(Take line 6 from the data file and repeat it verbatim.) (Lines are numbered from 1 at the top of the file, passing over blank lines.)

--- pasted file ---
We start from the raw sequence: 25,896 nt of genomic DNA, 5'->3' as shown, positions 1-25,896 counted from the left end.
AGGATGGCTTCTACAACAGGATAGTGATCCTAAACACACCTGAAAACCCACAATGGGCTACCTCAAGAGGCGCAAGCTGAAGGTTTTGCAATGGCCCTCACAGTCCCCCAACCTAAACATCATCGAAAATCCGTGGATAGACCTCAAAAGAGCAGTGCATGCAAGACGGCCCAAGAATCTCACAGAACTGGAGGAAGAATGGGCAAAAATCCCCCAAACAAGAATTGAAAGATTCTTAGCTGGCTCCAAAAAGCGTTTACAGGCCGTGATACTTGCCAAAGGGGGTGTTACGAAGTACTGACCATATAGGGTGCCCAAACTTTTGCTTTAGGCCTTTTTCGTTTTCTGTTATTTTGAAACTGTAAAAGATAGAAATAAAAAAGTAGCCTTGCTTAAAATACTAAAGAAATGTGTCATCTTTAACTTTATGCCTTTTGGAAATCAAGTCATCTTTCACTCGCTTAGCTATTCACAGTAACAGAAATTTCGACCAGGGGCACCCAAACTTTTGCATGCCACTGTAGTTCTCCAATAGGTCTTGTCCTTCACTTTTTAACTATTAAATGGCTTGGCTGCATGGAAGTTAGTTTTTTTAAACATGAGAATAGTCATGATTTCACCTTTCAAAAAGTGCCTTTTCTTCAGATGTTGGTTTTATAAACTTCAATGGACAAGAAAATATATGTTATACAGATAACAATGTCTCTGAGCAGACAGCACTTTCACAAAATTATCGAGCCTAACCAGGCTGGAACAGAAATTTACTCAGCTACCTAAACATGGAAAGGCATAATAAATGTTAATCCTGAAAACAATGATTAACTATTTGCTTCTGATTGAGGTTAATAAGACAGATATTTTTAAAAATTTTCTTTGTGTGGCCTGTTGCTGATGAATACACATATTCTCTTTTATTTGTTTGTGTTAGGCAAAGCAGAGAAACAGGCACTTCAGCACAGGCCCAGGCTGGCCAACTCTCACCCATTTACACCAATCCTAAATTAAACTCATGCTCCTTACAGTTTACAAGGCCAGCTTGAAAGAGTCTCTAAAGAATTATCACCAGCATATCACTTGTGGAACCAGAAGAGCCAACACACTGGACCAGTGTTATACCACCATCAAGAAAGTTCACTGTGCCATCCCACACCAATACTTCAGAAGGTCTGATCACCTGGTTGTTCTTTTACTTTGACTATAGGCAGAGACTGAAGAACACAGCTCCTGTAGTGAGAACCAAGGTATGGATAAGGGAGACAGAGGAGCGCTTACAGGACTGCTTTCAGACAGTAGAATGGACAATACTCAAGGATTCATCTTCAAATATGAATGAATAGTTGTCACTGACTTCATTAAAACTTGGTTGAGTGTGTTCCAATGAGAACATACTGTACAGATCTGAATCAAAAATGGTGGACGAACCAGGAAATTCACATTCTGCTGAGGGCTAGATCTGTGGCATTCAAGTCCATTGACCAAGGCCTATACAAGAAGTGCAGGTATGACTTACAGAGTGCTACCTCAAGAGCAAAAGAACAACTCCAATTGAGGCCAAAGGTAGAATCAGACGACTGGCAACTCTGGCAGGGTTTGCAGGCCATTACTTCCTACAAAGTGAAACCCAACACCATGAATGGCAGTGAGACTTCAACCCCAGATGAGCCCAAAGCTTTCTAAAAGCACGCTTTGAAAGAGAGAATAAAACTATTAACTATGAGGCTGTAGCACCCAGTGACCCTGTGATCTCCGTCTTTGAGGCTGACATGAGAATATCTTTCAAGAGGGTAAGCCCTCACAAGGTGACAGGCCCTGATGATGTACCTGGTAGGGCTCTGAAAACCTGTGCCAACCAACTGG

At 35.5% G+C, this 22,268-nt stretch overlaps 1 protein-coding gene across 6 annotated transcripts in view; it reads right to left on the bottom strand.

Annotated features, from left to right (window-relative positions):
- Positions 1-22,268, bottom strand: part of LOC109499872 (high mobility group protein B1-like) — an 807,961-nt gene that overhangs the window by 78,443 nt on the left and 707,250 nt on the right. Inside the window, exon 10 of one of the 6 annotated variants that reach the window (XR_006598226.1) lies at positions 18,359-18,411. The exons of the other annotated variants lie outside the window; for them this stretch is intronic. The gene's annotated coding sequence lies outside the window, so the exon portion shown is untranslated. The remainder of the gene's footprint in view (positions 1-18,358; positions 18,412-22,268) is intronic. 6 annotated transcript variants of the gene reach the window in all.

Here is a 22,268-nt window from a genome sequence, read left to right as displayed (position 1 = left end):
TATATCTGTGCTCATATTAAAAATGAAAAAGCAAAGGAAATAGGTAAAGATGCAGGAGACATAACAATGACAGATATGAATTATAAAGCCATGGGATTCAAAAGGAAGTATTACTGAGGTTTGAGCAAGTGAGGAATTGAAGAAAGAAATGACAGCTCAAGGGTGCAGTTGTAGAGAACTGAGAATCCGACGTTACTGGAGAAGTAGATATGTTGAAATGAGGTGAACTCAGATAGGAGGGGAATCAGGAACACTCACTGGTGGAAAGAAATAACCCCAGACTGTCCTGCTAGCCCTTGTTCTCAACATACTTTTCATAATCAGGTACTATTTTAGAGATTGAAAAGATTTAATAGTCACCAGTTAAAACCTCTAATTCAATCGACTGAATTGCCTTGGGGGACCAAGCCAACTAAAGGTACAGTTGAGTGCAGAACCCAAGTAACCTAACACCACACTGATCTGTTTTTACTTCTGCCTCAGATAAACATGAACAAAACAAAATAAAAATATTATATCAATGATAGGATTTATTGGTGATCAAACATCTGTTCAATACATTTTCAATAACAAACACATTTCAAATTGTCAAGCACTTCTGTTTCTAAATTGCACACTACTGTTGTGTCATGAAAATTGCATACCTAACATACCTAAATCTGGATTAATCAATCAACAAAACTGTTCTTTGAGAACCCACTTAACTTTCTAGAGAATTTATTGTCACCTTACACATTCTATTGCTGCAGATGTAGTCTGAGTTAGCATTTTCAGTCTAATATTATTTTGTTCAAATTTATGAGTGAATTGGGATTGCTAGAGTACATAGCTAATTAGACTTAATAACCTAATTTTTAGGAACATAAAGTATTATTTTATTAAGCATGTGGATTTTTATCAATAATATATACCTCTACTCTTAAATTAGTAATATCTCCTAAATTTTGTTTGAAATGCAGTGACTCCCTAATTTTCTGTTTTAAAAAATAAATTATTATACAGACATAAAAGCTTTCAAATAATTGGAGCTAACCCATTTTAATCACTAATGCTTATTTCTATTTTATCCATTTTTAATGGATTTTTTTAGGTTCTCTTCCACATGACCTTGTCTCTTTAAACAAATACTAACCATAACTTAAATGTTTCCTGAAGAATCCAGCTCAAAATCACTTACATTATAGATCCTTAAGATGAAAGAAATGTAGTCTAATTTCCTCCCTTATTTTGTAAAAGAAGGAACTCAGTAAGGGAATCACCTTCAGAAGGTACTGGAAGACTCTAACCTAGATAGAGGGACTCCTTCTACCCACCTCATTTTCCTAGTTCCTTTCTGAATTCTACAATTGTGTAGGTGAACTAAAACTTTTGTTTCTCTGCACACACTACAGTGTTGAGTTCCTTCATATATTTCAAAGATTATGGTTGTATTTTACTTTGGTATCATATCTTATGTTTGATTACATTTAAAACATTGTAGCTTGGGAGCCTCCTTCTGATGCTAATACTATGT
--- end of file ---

Here is a 22,268-nt window from a genome sequence, read left to right as displayed (position 1 = left end):